2:29 p.m. ET

One of President Trump's judicial nominees has withdrawn from consideration, the White House said Monday, after a clip of him struggling to answer basic legal questions went viral last week. The development marks Trump's third failed judicial nominee, after the nominations of Brett Talley and Jeff Mateer also stalled.

Matthew Spencer Petersen, tapped by Trump to be a federal district judge for the U.S. District Court for the District of Columbia, endured a brutal period of questioning by Republican Sen. John Kennedy (La.) during his Senate confirmation hearing last week — a performance that critics seized on as evidence that Petersen was unqualified for the job.

In a letter to Trump, Petersen wrote that he was withdrawing from consideration because "it has become clear to me over the past few days that my nomination has become a distraction — and that is not fair to you or your administration." In the letter, Petersen recounted his legal background; he has been a commissioner of the Federal Election Commission since 2008, including serving as that body's chairman as recently as 2016.

"I have practiced law for almost two decades — in both private practice and public service. I have worked as an attorney in both bodies of Congress," Petersen wrote. "I had hoped that my nearly two decades of public service might carry more weight than my two worst minutes on television." Read his full withdrawal letter below. Kimberly Alters

1:59 p.m. ET

President Trump tweeted that a devastating train crash in Washington state on Monday illustrates why his infrastructure plan "must be approved quickly":

A timeline for Trump's $1 trillion infrastructure overhaul — one of his major campaign promises — has been unclear, although it remains a possible next step in early 2018 after the GOP votes on a tax plan, Politico reports.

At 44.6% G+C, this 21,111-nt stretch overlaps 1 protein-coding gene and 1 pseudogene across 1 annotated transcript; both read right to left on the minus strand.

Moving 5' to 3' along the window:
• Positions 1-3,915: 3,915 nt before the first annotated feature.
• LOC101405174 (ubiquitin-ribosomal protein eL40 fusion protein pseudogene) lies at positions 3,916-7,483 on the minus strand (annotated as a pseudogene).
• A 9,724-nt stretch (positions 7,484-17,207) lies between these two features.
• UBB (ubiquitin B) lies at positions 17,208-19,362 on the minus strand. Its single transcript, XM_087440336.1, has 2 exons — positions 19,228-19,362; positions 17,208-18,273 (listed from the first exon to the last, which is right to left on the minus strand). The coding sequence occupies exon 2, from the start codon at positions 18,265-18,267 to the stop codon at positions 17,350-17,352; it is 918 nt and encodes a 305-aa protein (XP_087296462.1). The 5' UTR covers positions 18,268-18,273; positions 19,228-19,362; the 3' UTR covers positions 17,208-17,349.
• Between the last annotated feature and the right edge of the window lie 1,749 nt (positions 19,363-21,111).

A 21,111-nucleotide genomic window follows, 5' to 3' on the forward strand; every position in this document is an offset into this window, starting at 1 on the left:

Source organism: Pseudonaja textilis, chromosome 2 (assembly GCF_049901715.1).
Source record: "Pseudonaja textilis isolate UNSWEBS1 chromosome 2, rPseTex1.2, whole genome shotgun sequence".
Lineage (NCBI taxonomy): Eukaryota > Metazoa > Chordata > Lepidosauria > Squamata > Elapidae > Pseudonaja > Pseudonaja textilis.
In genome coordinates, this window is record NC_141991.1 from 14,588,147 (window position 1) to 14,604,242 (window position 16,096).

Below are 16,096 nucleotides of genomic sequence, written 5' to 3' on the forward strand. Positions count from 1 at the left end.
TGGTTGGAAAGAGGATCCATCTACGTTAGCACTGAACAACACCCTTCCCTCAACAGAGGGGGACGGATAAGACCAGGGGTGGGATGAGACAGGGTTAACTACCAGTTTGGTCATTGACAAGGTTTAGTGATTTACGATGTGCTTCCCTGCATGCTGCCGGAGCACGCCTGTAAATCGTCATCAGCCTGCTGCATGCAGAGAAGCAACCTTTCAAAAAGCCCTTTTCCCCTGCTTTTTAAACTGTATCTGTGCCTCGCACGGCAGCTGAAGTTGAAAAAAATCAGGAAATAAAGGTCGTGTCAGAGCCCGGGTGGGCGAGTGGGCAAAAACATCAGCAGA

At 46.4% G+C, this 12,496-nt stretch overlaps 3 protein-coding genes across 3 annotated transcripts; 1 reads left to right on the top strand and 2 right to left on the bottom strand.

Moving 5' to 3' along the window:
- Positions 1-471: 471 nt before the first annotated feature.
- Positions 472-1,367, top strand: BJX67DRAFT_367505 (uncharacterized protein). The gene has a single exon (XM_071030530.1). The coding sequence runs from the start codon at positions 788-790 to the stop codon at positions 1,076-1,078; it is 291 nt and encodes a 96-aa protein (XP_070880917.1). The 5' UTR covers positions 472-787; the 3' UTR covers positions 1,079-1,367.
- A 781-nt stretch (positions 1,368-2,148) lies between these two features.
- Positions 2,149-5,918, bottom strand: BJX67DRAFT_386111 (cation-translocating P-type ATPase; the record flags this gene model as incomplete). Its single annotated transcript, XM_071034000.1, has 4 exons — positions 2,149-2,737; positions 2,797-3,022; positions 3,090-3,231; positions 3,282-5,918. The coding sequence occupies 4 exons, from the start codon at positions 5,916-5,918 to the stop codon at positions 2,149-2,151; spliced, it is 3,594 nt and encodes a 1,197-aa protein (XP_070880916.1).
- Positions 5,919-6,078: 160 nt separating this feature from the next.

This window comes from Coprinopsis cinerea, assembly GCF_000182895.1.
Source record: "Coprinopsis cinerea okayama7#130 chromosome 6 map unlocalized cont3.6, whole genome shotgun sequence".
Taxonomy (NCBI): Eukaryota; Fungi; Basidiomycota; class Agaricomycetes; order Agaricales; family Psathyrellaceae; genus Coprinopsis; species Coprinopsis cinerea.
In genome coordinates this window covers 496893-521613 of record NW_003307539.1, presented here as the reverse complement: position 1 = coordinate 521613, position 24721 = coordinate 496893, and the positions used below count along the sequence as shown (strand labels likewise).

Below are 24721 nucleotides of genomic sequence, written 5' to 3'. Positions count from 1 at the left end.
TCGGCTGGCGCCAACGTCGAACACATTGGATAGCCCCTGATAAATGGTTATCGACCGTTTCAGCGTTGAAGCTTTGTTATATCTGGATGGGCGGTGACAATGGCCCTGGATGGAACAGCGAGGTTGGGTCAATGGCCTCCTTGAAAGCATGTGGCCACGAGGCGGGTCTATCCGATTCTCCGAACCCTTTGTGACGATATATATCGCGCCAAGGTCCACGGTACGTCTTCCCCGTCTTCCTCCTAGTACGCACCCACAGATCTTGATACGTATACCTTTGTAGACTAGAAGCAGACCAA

There are still an unknown number of casualties from Monday's crash. Trump followed his initial tweet up ten minutes later with another to offer of his "thoughts and prayers" to everyone involved. Jeva Lange

1:53 p.m. ET
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Tensions between the U.S. and North Korea are so high that the U.S. and China recently discussed a matter previously unthinkable: North Korea's collapse. China has propped up the North Korean regime for decades in order to maintain stability on the Korean Peninsula and keep American troops from their border, but recent developments have apparently spurred Beijing to entertain the possibility of dramatic change.

Last week, while speaking to the Atlantic Council, an international affairs think tank, Secretary of State Rex Tillerson told Chinese officials that American troops would enter North Korea should Kim Jong Un's government show signs of deterioration. In particular, the U.S. would be focused on securing the regime's nuclear weapons, Tillerson said, adding the assurance that the U.S. does not desire "regime collapse." Still, should circumstances arise that "unleashed some kind of instability," Tillerson said the U.S. would be ready to act.

China and the U.S. have long avoided discussing life after Kim. Bonnie Glaser, a senior adviser on Asia for the Center for Strategic and International Studies, told AFP that China has long feared that any discussions with American officials regarding Kim's downfall would lead to Beijing's relationship with Pyongyang "becoming hostile."